Research
 Open Access
Using discretization for extending the set of predictive features
 Avi Rosenfeld^{1}Email author,
 Ron Illuz^{1},
 Dovid Gottesman^{1} and
 Mark Last^{2}
https://doi.org/10.1186/s136340180528x
© The Author(s) 2018
 Received: 23 May 2017
 Accepted: 4 January 2018
 Published: 18 January 2018
Abstract
To date, attribute discretization is typically performed by replacing the original set of continuous features with a transposed set of discrete ones. This paper provides support for a new idea that discretized features should often be used in addition to existing features and as such, datasets should be extended, and not replaced, by discretization. We also claim that discretization algorithms should be developed with the explicit purpose of enriching a nondiscretized dataset with discretized values. We present such an algorithm, DMIAT, a supervised algorithm that discretizes data based on minority interesting attribute thresholds. DMIAT only generates new features when strong indications exist for one of the target values needing to be learned and thus is intended to be used in addition to the original data. We present extensive empirical results demonstrating the success of using DMIAT on 28 benchmark datasets. We also demonstrate that 10 other discretization algorithms can also be used to generate features that yield improved performance when used in combination with the original nondiscretized data. Our results show that the best predictive performance is attained using a combination of the original dataset with added features from a “standard” supervised discretization algorithm and DMIAT.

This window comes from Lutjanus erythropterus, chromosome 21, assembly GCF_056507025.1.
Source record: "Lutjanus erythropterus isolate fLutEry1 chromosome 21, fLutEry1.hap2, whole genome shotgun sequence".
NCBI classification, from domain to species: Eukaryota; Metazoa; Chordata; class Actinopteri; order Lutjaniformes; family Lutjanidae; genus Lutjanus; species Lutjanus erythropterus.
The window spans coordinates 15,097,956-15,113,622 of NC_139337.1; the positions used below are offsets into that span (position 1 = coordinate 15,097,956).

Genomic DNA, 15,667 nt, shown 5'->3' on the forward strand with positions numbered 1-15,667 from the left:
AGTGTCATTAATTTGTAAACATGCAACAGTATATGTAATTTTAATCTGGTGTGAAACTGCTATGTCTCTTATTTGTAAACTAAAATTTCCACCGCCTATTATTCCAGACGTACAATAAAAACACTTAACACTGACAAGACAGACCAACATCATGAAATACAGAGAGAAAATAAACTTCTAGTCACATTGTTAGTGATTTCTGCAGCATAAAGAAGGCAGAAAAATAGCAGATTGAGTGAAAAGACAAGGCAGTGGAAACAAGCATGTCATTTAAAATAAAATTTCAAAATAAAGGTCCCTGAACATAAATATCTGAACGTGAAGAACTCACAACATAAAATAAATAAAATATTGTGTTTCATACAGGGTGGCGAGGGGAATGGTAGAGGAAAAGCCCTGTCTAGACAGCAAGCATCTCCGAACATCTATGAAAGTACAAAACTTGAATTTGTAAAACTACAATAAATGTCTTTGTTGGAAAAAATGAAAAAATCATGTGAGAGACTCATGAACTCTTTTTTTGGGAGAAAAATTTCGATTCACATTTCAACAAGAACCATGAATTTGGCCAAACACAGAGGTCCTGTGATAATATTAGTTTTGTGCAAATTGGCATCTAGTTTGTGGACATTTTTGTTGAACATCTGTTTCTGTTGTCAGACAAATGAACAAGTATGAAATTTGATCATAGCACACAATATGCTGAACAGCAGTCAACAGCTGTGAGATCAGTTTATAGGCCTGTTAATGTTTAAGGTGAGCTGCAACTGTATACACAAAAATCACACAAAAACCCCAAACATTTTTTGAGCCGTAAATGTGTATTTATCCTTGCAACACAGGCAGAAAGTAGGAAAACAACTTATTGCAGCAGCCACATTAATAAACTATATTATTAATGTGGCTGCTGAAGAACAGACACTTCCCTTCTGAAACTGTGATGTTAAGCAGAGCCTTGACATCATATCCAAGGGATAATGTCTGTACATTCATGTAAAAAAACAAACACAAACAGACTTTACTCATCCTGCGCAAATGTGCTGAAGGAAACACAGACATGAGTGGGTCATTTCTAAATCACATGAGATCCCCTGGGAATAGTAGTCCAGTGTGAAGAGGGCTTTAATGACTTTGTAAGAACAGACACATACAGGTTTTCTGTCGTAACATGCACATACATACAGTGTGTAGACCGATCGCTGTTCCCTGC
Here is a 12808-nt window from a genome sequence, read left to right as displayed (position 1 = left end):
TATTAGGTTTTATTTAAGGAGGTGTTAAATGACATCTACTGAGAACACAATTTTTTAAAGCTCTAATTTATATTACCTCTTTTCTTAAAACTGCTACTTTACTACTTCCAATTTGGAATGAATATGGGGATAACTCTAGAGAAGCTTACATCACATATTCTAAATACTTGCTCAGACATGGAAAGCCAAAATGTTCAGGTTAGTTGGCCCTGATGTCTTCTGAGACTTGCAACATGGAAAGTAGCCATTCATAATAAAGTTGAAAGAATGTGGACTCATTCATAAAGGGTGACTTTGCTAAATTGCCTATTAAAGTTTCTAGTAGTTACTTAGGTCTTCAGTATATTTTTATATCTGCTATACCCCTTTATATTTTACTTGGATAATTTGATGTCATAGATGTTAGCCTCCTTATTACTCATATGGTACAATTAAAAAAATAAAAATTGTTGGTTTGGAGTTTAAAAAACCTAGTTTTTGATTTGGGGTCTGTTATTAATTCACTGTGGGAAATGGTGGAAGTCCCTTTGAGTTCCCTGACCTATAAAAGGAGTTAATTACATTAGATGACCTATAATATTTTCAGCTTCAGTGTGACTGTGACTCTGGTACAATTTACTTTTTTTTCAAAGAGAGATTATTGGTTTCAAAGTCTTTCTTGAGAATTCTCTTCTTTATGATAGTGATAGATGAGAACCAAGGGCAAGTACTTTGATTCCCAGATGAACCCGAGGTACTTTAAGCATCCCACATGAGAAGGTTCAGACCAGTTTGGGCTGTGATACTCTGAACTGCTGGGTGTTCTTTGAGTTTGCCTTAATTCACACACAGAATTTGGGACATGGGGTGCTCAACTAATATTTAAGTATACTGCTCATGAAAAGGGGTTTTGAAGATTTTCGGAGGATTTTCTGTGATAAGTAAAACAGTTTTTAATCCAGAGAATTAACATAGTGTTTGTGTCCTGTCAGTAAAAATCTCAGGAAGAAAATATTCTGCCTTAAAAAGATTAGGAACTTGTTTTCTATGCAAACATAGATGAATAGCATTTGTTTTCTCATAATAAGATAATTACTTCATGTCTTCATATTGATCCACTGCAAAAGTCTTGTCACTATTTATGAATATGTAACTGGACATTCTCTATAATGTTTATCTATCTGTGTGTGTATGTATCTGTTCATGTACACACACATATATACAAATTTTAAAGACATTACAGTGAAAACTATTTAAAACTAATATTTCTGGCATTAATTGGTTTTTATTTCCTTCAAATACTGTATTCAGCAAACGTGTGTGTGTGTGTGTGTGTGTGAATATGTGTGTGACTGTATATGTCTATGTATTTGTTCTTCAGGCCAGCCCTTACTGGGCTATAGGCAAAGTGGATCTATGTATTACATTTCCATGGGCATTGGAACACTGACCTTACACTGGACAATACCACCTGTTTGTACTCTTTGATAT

1 Introduction